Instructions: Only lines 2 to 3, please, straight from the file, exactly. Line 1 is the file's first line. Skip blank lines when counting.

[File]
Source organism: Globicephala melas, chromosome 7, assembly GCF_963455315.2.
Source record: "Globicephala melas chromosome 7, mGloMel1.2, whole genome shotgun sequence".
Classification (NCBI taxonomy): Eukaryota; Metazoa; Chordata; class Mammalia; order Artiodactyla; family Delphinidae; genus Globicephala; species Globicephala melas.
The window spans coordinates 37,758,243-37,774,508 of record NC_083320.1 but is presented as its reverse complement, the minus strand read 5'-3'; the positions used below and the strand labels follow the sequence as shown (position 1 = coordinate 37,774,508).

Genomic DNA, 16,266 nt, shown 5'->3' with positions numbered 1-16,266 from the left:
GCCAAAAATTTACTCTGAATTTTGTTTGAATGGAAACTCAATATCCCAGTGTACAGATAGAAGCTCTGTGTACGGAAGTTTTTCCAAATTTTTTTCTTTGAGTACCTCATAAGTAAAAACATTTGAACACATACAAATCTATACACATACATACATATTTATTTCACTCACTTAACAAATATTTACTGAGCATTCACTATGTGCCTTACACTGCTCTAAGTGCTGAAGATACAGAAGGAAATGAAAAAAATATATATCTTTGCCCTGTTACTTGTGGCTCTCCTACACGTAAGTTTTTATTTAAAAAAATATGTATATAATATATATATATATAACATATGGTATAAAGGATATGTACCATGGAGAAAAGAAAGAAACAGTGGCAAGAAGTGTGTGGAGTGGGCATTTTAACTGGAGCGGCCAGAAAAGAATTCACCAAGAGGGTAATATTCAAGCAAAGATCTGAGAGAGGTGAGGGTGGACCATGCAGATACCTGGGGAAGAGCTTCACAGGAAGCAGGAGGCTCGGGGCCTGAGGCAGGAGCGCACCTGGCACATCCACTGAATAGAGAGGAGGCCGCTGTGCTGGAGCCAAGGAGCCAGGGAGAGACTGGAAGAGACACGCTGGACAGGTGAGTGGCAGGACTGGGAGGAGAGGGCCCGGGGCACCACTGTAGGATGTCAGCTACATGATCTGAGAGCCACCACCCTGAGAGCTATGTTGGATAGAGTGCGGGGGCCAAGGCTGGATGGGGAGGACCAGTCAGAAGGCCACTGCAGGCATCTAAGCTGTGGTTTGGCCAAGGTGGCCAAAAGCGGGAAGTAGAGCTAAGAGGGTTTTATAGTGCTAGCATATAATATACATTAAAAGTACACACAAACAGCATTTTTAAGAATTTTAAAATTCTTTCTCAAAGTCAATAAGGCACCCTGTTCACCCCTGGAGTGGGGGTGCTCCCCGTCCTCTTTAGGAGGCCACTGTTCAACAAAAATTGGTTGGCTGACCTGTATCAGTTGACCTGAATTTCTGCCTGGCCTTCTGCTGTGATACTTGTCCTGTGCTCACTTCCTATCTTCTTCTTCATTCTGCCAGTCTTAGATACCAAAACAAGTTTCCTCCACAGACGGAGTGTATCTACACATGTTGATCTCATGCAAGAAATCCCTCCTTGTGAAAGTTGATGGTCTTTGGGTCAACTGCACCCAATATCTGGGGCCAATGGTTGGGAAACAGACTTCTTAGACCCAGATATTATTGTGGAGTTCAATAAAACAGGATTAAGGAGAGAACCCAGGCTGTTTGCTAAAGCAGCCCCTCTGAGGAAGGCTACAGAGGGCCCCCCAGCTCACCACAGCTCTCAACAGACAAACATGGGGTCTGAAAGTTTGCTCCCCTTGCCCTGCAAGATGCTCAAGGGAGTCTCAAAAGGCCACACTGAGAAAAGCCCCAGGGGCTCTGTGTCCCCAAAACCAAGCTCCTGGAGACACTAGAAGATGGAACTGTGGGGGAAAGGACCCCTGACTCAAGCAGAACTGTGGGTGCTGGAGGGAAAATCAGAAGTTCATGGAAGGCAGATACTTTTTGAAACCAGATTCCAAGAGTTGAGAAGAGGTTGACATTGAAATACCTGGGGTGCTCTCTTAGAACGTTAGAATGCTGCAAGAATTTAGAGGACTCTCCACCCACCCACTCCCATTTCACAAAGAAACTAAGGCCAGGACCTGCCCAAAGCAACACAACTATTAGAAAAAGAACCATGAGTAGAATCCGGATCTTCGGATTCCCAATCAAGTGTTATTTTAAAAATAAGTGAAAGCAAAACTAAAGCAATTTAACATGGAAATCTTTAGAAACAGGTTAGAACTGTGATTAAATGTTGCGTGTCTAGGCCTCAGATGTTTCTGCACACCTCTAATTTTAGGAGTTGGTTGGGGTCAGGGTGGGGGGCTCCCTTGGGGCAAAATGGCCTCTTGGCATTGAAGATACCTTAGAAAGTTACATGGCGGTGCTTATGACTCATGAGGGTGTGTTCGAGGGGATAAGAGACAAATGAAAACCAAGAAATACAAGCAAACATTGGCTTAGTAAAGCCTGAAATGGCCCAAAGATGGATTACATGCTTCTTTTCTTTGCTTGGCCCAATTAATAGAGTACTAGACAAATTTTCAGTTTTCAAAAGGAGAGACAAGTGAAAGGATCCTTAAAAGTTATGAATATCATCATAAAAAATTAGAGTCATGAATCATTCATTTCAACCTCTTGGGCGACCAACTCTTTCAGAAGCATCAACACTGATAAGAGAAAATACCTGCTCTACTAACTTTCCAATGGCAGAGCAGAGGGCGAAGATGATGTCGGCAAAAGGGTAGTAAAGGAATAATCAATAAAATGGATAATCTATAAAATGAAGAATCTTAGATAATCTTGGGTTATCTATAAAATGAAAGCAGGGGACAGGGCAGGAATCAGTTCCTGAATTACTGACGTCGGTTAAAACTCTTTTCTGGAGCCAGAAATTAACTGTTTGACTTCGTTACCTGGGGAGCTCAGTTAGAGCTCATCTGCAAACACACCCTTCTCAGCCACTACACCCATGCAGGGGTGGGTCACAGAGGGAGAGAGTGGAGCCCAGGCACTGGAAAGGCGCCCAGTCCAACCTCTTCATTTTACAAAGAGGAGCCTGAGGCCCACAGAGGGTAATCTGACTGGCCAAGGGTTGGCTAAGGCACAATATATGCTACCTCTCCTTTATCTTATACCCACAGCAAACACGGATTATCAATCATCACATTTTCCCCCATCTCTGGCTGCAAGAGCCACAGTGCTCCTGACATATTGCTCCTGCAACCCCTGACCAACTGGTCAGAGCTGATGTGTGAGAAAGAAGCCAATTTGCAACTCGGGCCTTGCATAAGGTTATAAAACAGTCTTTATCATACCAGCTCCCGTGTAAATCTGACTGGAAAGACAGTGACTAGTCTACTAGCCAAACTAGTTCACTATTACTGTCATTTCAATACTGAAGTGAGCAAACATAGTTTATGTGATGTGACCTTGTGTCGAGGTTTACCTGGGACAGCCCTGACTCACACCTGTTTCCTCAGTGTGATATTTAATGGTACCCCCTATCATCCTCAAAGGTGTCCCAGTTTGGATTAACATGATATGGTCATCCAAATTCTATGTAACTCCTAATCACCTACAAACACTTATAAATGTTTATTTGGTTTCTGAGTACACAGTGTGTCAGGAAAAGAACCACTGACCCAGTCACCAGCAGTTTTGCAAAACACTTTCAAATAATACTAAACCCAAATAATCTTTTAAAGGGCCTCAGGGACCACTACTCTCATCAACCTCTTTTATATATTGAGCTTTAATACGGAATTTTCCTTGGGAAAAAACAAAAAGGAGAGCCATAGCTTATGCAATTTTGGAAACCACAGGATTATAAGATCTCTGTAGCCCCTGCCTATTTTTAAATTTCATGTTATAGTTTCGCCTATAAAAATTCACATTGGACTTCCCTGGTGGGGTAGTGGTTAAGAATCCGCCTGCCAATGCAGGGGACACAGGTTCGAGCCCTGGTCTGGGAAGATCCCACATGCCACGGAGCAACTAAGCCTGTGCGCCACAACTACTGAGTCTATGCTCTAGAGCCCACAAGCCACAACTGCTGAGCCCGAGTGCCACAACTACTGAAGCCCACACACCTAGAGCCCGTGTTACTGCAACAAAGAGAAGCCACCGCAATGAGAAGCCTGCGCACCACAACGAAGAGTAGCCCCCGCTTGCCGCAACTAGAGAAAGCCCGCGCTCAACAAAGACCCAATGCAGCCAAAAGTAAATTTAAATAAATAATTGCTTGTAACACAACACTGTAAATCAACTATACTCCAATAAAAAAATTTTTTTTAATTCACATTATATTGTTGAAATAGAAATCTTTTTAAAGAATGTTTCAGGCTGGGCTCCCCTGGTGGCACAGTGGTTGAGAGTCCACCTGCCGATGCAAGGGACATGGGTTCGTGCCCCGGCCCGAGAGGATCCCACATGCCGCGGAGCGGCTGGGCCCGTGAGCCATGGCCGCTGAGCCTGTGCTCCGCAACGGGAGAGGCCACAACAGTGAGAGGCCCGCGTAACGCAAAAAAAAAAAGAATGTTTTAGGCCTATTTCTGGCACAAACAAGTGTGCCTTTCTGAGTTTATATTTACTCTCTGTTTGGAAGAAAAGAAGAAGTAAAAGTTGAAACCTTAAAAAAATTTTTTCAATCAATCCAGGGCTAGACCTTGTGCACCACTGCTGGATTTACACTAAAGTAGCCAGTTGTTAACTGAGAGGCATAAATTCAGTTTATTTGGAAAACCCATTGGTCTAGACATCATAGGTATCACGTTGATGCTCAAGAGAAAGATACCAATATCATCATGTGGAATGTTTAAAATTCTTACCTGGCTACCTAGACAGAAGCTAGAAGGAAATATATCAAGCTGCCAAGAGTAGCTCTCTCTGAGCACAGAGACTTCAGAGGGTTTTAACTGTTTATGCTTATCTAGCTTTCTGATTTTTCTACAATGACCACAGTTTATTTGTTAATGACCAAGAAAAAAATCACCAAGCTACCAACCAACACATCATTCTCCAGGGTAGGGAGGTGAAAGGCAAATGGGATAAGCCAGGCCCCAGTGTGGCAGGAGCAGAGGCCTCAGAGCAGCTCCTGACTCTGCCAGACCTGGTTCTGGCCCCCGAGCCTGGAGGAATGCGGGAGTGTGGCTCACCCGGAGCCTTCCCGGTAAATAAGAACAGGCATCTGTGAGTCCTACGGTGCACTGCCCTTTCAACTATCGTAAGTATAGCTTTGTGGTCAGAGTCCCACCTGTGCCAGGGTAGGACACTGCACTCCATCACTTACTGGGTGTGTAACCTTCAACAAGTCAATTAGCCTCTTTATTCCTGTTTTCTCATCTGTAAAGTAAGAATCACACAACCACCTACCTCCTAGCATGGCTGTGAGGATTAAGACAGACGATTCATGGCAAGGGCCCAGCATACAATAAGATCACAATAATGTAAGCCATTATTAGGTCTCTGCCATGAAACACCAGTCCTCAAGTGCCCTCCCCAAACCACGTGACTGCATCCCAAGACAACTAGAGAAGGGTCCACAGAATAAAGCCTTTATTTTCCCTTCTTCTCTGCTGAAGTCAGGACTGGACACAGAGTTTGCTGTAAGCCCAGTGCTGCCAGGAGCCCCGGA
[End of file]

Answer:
Source record: "Globicephala melas chromosome 7, mGloMel1.2, whole genome shotgun sequence".
Classification (NCBI taxonomy): Eukaryota; Metazoa; Chordata; class Mammalia; order Artiodactyla; family Delphinidae; genus Globicephala; species Globicephala melas.